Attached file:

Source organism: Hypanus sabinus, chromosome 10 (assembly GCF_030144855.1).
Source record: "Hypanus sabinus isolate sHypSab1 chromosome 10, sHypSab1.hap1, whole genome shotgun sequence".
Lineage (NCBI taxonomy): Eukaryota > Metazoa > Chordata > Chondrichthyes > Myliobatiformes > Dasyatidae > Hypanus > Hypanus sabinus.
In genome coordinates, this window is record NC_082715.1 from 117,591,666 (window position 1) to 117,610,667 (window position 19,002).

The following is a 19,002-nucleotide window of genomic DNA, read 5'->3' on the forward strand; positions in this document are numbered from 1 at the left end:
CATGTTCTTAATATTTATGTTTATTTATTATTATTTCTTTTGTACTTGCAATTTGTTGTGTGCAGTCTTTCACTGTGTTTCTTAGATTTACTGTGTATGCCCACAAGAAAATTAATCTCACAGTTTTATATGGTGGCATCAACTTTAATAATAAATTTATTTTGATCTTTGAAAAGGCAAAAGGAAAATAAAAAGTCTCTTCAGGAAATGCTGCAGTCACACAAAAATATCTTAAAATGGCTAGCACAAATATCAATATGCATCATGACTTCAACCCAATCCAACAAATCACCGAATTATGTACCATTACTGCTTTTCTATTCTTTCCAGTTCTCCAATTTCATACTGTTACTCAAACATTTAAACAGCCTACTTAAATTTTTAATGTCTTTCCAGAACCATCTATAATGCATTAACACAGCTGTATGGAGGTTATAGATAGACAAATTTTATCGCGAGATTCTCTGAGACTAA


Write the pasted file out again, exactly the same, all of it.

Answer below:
Source organism: Hypanus sabinus, chromosome 10 (assembly GCF_030144855.1).
Source record: "Hypanus sabinus isolate sHypSab1 chromosome 10, sHypSab1.hap1, whole genome shotgun sequence".
Lineage (NCBI taxonomy): Eukaryota > Metazoa > Chordata > Chondrichthyes > Myliobatiformes > Dasyatidae > Hypanus > Hypanus sabinus.
In genome coordinates, this window is record NC_082715.1 from 117,591,666 (window position 1) to 117,610,667 (window position 19,002).

The following is a 19,002-nucleotide window of genomic DNA, read 5'->3' on the forward strand; positions in this document are numbered from 1 at the left end:
CATGTTCTTAATATTTATGTTTATTTATTATTATTTCTTTTGTACTTGCAATTTGTTGTGTGCAGTCTTTCACTGTGTTTCTTAGATTTACTGTGTATGCCCACAAGAAAATTAATCTCACAGTTTTATATGGTGGCATCAACTTTAATAATAAATTTATTTTGATCTTTGAAAAGGCAAAAGGAAAATAAAAAGTCTCTTCAGGAAATGCTGCAGTCACACAAAAATATCTTAAAATGGCTAGCACAAATATCAATATGCATCATGACTTCAACCCAATCCAACAAATCACCGAATTATGTACCATTACTGCTTTTCTATTCTTTCCAGTTCTCCAATTTCATACTGTTACTCAAACATTTAAACAGCCTACTTAAATTTTTAATGTCTTTCCAGAACCATCTATAATGCATTAACACAGCTGTATGGAGGTTATAGATAGACAAATTTTATCGCGAGATTCTCTGAGACTAA